And the actual number of abortions performed after 20 weeks is very low – less than 1% nationally. These typically involve serious medical complications where the termination of the pregnancy is necessary to save the mother’s life, Dr. Lawrence said. “I don’t think we want to take that therapeutic option away from physicians.”

ACOG has been campaigning against the idea of “legislative interference” for the past few years and enlisting physicians from other specialties in the effort. The American Medical Association, for one, has been vocal about its opposition to “governmental intrusions” into the patient-physician relationship and has called on lawmakers to stay out of decisions about what constitutes medically necessary treatment.

“The ability of physicians to provide appropriate treatment options and have open, honest, confidential communications with their patients is an essential value that must be protected,” said Dr. Robert M. Wah, an ob.gyn. and AMA president.

Dr. Lisa M. Hollier, an ob.gyn. in Houston, said she feels the impact of that intrusion firsthand when she’s with a patient.

“My patients come to me, trusting that I will be completely honest with them, open with them, and counsel them fairly regardless of my personal beliefs on a particular topic,” Dr. Hollier said. “When we have legislatures intruding into that very personal moment between a woman and me, it brings in a third party, and she no longer has the complete confidence that I can tell her everything.”

Texas, in particular, has been a battleground when it comes to abortion access. A 2013 Texas law that requires the state’s abortion clinics to adhere to construction, equipment, and staffing standards similar to those of ambulatory surgery centers is currently being challenged in federal appeals court.

The stakes are high in this case, Dr. Hollier said, because if the law is upheld, many facilities won’t be able to meet the new standards, forcing women to travel longer and spend money on lodging, child care, and missed time at work.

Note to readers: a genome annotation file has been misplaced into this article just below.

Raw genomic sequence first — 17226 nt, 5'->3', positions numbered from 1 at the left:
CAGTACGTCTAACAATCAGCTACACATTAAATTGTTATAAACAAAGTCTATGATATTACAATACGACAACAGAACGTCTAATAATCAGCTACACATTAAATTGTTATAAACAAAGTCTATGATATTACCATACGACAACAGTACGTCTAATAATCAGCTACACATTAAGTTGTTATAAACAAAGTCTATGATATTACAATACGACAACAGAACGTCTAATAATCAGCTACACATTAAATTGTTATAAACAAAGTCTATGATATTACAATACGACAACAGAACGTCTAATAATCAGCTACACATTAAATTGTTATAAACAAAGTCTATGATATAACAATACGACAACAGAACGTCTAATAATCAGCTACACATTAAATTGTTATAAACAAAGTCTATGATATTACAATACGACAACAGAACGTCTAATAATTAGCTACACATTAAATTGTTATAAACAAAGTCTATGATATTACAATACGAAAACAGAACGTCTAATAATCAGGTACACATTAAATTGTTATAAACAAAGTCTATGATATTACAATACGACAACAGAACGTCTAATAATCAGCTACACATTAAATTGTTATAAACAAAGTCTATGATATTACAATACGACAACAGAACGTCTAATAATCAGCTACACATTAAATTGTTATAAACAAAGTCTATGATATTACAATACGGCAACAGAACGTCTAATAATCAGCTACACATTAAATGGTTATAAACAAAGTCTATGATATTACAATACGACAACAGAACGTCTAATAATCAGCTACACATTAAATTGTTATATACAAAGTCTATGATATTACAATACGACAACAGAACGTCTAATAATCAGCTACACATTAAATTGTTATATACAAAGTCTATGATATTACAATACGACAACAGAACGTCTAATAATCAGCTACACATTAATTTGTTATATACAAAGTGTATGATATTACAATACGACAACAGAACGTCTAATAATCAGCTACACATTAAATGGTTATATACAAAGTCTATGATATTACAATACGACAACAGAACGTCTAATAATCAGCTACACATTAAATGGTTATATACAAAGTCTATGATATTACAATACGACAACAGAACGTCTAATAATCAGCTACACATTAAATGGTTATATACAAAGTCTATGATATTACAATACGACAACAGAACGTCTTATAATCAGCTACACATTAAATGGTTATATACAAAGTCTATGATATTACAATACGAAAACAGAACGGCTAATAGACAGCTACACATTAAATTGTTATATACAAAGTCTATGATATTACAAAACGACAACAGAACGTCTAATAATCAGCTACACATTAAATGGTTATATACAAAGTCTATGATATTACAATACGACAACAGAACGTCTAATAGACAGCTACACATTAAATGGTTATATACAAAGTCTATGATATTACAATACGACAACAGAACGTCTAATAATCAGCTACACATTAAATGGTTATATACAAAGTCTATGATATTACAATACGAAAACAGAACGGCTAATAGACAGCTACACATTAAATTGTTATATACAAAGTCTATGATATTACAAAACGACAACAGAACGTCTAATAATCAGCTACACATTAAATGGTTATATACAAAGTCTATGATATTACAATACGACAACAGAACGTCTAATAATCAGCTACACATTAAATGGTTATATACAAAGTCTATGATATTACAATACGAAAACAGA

“Functionally, what it does is really limit the patient’s opportunity to get access to the full range of reproductive health services,” she said.

But not all physicians see the increasing regulation of abortion services as a problem. Dr. Gene Rudd, an ob.gyn. and senior vice president of the Christian Medical & Dental Associations, said it’s part of the necessary regulation of medical practice, in the same way that the government ensures that only competent surgeons can perform an appendectomy, he said.

“The claim that there’s interference is a smoke screen,” he said.

What makes the abortion situation unusual and different, he said, is that lawmakers and physicians aren’t dealing with an appendix, but an “early life,” Dr. Rudd said. The issue of how early in that life the government should offer legal protections is a societal issue, he added, and lawmakers have every right to define it, with input from experts on all sides.

Dr. Rudd, who supports H.R. 36, said he expects that the abortion battle will continue in state houses and courthouses around the country until there is some cultural consensus around the issue.

“I think it’s going to be an ongoing issue,” he said.

Article originally published January 20, 2015